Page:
These Delaware Realtors Give Back to Their Communities

Each year, the Delaware Association of Realtors recognizes members in each county who are making an extraordinary impact on their community.

Meredith Rosenthal, New Castle County

Fourth-generation Wilmingtonian Meredith Rosenthal stays close to her roots and is passionate about giving back to the community where she grew up.

Rosenthal has been in real estate for more than 17 years and works out of the Long & Foster agency’s Greenville office. When she isn’t on the clock, she can be found at the Siegel Jewish Community Center in Wilmington.

At the nonprofit JCC—which welcomes people of all backgrounds to use its recreational and fitness facilities and participate in programs—Rosenthal is a board member and is involved several of the center’s projects, like the organizing committee for its Blue Jeans Ball fundraiser.

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Going to the JCC is a tradition for her and her family. Rosenthal recalls attending the center as summer camper and sending her own children there. One is even a camp counselor now.

Meredith Rosenthal
Courtesy of Meredith Rosenthal

“It connects people of various ages, faiths and backgrounds, and it’s kind of like a home away from home for people,” she says.

The center falls under the umbrella of the Jewish Federations of North America. Rosenthal—a former journalist with WHYY—oversees the federation’s regional publication, Jewish Living Delaware, which has a circulation of roughly 3,000.

Rosenthal’s interest in real estate started when she was a press secretary for Sen. Tom Carper and later Sen. Chris Coons. She worked in real estate part time and eventually went full time because of the flexibility it gave her.

“Every day I get to help people fulfill the dream of homeownership,” she says. “I love getting to know my clients and the relationships we build.”

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Ivy-Lyn Sia
Courtesy Ivy-Lyn Sia

Ivy-Lyn Sia, Kent County

Ivy-Lyn Sia has experience modeling as a former contestant in the Miss Teen USA-Delaware pageant, but it was walking the runway for a good cause that got her involved with the American Heart Association.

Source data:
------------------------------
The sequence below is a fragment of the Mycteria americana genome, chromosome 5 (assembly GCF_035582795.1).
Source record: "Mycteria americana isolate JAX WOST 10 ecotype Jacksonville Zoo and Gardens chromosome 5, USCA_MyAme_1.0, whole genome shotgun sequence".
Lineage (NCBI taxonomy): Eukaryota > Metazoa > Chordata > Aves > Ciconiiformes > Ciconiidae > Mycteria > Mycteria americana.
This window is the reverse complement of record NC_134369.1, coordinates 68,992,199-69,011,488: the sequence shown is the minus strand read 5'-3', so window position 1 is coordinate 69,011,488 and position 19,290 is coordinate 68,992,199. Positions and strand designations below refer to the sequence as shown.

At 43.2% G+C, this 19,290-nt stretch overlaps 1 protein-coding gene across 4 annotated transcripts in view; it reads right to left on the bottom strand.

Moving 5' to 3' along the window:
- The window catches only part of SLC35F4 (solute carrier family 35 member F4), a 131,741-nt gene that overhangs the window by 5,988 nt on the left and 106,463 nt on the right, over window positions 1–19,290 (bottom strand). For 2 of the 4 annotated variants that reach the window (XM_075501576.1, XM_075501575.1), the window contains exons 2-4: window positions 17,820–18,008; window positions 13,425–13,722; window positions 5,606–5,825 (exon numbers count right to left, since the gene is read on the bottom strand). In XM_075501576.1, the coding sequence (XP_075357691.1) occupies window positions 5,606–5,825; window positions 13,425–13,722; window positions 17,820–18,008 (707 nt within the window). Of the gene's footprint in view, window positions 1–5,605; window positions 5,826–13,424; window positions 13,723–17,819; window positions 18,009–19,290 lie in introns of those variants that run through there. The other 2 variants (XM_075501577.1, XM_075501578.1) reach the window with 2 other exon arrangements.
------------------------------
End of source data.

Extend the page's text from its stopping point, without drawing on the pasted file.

Sia—an agent with Welcome Home Realty in Dover—came to the United States from the Philippines at age 7 and has lived throughout Kent County since then. She became a titleholder in several state pageants starting in 2012 but was approached to model in the AHA of Delaware’s annual fashion show because it was something, well, close to her heart.

“I chose to work with them because I was actually born with heart defects,” says Sia, who comes from a family with a history of heart issues. “It was something I felt very passionately about.”

Since her first time working on the fashion show a decade ago, Sia has become involved in the event’s committee and currently serves as its chair. Additionally, she works on the association’s Go Red for Women Luncheon, which aims to raise awareness of women’s heart health issues.

In addition to raising money for the AHA’s work, the fashion show is also a good way for local businesses to be seen by sponsoring a model through providing clothing or accessories.

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“Usually, one of the models has to have heart story or is walking for someone with a heart story,” she says.

Sia became a Realtor in 2017 after looking for a change from working in the health care field.

“You meet a lot of great people; your clients turn into friends,” she says. “It’s a very rewarding job.”

 Rob Wolhar
Courtesy Rob Wolhar

Rob Wolhar, Sussex County

Rob Wolhar doesn’t just sell houses—he also stops them from burning down.

Wolhar, who has been a real estate agent at the Parker Group in Georgetown for five years, serves his community as captain and vice president of the Slaughter Beach Memorial Fire Department’s Memorial Station 89.

“I wanted to become involved in something in the community and Slaughter Beach is diverse because they do water rescue along with the fire side of things,” he says.

In fact, Wolhar was part of the emergency response to a barge fire off the coast of Bowers Beach in the Delaware Bay on May 23, 2022. The effort was a joint operation between the Coast Guard and fire departments from as far away as New York City.

The cause of the fire that raged for 26 hours was never confirmed, but Wolhar said the barge carrying scrap metal from New Jersey might have been struck by lightning. The ship was ultimately grounded and turned over to the Coast Guard.

Additionally, Wolhar represented the Delaware Volunteer Firefighters Association as a delegate at the annual Fire Department Instructors Conference, held in Indianapolis this year.

The best part of working at Station 89 is the camaraderie, he says, calling it “a very well-organized and strong organization to be in.”

When he’s not putting out fires, Wolhar helps prospective buyers find their dream homes, something he finds equally rewarding. The best part, he says, is “working with first-time homebuyers and seeing the excitement when they get to purchase their first home.”

Related: How My Heart Attack Could Help Save Your Life

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